Last week I launched a project called 'Places and Things'. Mainly because with my upcoming Iceland trip, I want to start creating work which is more observational and images that record places and moments in time so I can refer to them later on for inspiration. I'm certainly no photographer, so sketching is my main method of record-keeping.
With this in mind I realised that a lot of these illustrations will probably be off the cuff and spontaneous ones - maybe whilst sitting in a cafe or on a train - and I needed to speed things up big time.
Usually I think of a concept or idea for a piece, sketch out the basic design in pencil, then add colour and possibly also a black ink outline. I thought this meant that my work would become inherently 'better', as I could rub out any part of the pencil drawing and carry on mistake free. However, I would often get bogged down by intricate designs and the tedious three-step process. My sketches weren't as dynamic or fluid as I wanted.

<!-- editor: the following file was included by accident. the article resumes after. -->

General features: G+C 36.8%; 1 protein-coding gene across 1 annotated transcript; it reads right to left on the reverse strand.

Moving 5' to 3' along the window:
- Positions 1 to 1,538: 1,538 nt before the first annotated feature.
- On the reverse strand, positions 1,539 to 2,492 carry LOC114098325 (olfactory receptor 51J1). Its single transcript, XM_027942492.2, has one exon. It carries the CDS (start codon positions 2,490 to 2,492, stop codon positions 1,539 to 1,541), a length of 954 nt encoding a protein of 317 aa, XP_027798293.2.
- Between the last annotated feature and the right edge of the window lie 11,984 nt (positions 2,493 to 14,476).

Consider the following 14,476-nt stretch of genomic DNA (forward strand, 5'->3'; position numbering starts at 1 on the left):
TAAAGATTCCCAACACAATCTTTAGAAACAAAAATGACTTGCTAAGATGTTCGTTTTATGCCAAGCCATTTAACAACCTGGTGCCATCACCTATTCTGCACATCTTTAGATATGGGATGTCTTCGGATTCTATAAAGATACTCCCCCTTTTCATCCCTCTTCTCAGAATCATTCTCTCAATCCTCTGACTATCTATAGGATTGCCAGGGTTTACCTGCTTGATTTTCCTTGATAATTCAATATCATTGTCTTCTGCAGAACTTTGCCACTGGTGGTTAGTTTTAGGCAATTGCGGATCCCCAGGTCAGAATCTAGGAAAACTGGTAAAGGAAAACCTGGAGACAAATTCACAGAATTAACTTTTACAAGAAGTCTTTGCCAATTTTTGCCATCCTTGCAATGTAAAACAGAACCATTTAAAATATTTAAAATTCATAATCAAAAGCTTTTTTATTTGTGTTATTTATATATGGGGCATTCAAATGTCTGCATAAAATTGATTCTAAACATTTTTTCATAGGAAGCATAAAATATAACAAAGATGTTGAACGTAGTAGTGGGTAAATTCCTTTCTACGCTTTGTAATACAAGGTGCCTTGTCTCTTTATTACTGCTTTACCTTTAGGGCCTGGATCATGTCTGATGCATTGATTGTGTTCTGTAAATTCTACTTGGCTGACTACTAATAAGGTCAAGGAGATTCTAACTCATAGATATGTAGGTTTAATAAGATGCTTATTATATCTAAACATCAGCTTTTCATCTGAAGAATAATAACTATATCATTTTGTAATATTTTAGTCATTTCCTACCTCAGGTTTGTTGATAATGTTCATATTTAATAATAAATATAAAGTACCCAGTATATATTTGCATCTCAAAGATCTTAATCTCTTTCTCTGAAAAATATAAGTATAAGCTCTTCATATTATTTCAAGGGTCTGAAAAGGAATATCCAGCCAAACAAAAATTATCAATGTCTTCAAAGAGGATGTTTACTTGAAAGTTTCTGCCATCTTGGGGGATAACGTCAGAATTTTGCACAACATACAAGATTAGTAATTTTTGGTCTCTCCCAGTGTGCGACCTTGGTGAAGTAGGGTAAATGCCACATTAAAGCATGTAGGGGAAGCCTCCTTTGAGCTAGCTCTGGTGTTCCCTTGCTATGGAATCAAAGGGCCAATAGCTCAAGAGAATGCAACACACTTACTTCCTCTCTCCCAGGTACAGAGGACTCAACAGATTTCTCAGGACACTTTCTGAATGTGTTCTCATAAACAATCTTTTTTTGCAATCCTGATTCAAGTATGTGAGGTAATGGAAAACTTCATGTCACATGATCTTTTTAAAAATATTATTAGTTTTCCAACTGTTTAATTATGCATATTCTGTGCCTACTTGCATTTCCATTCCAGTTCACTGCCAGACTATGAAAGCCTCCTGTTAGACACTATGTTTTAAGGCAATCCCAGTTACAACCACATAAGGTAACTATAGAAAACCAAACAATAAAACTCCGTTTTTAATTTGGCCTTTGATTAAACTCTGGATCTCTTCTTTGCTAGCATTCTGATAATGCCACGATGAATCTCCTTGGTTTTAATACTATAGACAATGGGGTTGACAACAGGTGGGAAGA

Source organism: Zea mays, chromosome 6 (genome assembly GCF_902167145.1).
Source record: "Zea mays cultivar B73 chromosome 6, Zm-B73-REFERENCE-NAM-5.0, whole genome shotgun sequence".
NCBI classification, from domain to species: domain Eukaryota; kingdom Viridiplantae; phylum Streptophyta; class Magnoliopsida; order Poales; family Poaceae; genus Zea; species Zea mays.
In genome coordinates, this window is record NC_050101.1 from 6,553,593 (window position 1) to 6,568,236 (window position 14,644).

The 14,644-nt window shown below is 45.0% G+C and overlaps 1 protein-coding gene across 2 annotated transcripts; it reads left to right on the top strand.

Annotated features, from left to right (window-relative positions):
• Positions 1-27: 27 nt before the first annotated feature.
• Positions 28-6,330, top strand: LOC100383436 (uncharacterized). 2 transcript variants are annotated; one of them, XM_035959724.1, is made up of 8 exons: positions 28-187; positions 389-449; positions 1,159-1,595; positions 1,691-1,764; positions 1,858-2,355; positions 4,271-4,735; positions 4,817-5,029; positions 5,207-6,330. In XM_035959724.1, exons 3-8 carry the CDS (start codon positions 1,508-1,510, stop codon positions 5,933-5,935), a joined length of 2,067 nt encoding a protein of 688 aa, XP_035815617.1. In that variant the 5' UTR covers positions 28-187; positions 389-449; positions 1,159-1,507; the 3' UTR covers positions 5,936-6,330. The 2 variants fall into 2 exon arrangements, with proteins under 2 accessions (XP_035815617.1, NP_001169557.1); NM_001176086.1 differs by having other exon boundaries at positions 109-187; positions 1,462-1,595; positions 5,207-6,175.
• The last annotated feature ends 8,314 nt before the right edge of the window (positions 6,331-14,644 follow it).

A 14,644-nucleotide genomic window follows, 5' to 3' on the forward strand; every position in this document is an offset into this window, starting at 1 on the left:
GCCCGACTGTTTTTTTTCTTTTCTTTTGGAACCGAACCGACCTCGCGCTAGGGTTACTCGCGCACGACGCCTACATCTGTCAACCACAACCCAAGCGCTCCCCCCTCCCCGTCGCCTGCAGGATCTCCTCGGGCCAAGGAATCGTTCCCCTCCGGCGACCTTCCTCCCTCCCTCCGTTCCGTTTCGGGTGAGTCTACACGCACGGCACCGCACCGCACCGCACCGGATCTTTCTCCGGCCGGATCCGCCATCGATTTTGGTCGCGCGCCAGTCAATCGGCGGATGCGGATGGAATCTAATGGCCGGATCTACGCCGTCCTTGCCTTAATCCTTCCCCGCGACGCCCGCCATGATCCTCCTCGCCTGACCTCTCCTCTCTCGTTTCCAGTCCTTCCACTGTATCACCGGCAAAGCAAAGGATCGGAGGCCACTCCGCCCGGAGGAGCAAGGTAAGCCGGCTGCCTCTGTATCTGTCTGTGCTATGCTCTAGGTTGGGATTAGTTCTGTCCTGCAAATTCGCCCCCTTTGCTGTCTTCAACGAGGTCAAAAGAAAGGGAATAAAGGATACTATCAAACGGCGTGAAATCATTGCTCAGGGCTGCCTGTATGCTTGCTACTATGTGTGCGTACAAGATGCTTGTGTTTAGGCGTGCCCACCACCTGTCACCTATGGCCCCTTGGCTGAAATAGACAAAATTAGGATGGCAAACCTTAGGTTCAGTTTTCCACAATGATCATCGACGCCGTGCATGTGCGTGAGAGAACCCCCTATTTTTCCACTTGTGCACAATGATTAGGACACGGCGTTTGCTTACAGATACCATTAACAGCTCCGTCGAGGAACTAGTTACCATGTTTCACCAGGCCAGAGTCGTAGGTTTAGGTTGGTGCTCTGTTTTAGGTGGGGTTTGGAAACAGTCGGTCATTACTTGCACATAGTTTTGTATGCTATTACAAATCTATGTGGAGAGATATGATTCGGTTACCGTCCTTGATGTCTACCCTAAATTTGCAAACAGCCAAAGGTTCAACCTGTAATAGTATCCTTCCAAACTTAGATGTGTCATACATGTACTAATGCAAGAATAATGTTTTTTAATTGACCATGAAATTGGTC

So, reserving plenty of sketchbook pages for potential gaffs, I started drawing straight onto the page with my black fine liner - no pencil outlines allowed. I soon discovered that drawing faces relatively mistake free is extremely hard and I had to draw about eight before I got something that looked vaguely human. Perhaps I'll revisit that skill at a later date..
However, I did feel like I started to make some headway with the drawing of mountain landscapes. The lines looked so much sharper without a palimpsest of pencil underneath, and I got a real confidence boost from drawing some decent landscapes free-hand. You could be reading this and thinking that going from pencil to pen is the most boring/trivial thing for a person to ever experience.. but it's a big deal to me!
I often watch fellow artists' Instagram videos of them diving into a painting with permanent ink, letting the design just flow and styling out any mistakes - and I'm a combination of amazed and jealous! I wish I had that level of confidence and trust in my painting, and I'm getting there slowly but surely!